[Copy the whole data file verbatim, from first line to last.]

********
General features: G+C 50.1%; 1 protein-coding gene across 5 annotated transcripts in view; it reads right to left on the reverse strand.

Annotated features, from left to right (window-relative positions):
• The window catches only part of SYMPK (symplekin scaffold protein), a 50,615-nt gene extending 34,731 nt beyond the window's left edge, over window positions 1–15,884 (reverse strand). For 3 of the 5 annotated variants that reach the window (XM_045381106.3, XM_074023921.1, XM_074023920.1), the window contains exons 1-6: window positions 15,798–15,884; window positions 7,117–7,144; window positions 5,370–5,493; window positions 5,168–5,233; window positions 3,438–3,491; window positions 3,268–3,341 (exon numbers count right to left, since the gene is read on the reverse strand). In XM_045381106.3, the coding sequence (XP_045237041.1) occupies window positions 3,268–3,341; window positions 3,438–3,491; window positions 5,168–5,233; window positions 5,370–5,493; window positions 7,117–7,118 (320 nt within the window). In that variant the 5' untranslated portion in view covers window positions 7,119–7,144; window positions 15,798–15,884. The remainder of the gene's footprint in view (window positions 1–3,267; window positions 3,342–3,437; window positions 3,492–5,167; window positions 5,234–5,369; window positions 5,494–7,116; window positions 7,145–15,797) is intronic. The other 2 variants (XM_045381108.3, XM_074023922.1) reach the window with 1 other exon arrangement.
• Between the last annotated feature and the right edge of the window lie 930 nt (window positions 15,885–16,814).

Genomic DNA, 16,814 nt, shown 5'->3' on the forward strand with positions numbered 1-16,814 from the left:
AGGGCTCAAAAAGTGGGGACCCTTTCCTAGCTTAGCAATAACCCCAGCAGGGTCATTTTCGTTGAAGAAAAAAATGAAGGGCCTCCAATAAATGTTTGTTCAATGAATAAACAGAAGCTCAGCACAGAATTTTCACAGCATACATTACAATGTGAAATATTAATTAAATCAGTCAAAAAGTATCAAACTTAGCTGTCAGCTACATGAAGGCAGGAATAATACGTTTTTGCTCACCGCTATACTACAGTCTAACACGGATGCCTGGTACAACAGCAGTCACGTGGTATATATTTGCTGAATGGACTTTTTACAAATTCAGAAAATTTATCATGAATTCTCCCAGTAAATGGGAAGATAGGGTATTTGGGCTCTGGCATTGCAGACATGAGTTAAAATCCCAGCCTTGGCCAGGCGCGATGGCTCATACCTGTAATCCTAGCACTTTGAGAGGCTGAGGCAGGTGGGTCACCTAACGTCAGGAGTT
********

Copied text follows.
General features: G+C 50.1%; 1 protein-coding gene across 5 annotated transcripts in view; it reads right to left on the reverse strand.

Annotated features, from left to right (window-relative positions):
• The window catches only part of SYMPK (symplekin scaffold protein), a 50,615-nt gene extending 34,731 nt beyond the window's left edge, over window positions 1–15,884 (reverse strand). For 3 of the 5 annotated variants that reach the window (XM_045381106.3, XM_074023921.1, XM_074023920.1), the window contains exons 1-6: window positions 15,798–15,884; window positions 7,117–7,144; window positions 5,370–5,493; window positions 5,168–5,233; window positions 3,438–3,491; window positions 3,268–3,341 (exon numbers count right to left, since the gene is read on the reverse strand). In XM_045381106.3, the coding sequence (XP_045237041.1) occupies window positions 3,268–3,341; window positions 3,438–3,491; window positions 5,168–5,233; window positions 5,370–5,493; window positions 7,117–7,118 (320 nt within the window). In that variant the 5' untranslated portion in view covers window positions 7,119–7,144; window positions 15,798–15,884. The remainder of the gene's footprint in view (window positions 1–3,267; window positions 3,342–3,437; window positions 3,492–5,167; window positions 5,234–5,369; window positions 5,494–7,116; window positions 7,145–15,797) is intronic. The other 2 variants (XM_045381108.3, XM_074023922.1) reach the window with 1 other exon arrangement.
• Between the last annotated feature and the right edge of the window lie 930 nt (window positions 15,885–16,814).

Genomic DNA, 16,814 nt, shown 5'->3' on the forward strand with positions numbered 1-16,814 from the left:
AGGGCTCAAAAAGTGGGGACCCTTTCCTAGCTTAGCAATAACCCCAGCAGGGTCATTTTCGTTGAAGAAAAAAATGAAGGGCCTCCAATAAATGTTTGTTCAATGAATAAACAGAAGCTCAGCACAGAATTTTCACAGCATACATTACAATGTGAAATATTAATTAAATCAGTCAAAAAGTATCAAACTTAGCTGTCAGCTACATGAAGGCAGGAATAATACGTTTTTGCTCACCGCTATACTACAGTCTAACACGGATGCCTGGTACAACAGCAGTCACGTGGTATATATTTGCTGAATGGACTTTTTACAAATTCAGAAAATTTATCATGAATTCTCCCAGTAAATGGGAAGATAGGGTATTTGGGCTCTGGCATTGCAGACATGAGTTAAAATCCCAGCCTTGGCCAGGCGCGATGGCTCATACCTGTAATCCTAGCACTTTGAGAGGCTGAGGCAGGTGGGTCACCTAACGTCAGGAGTT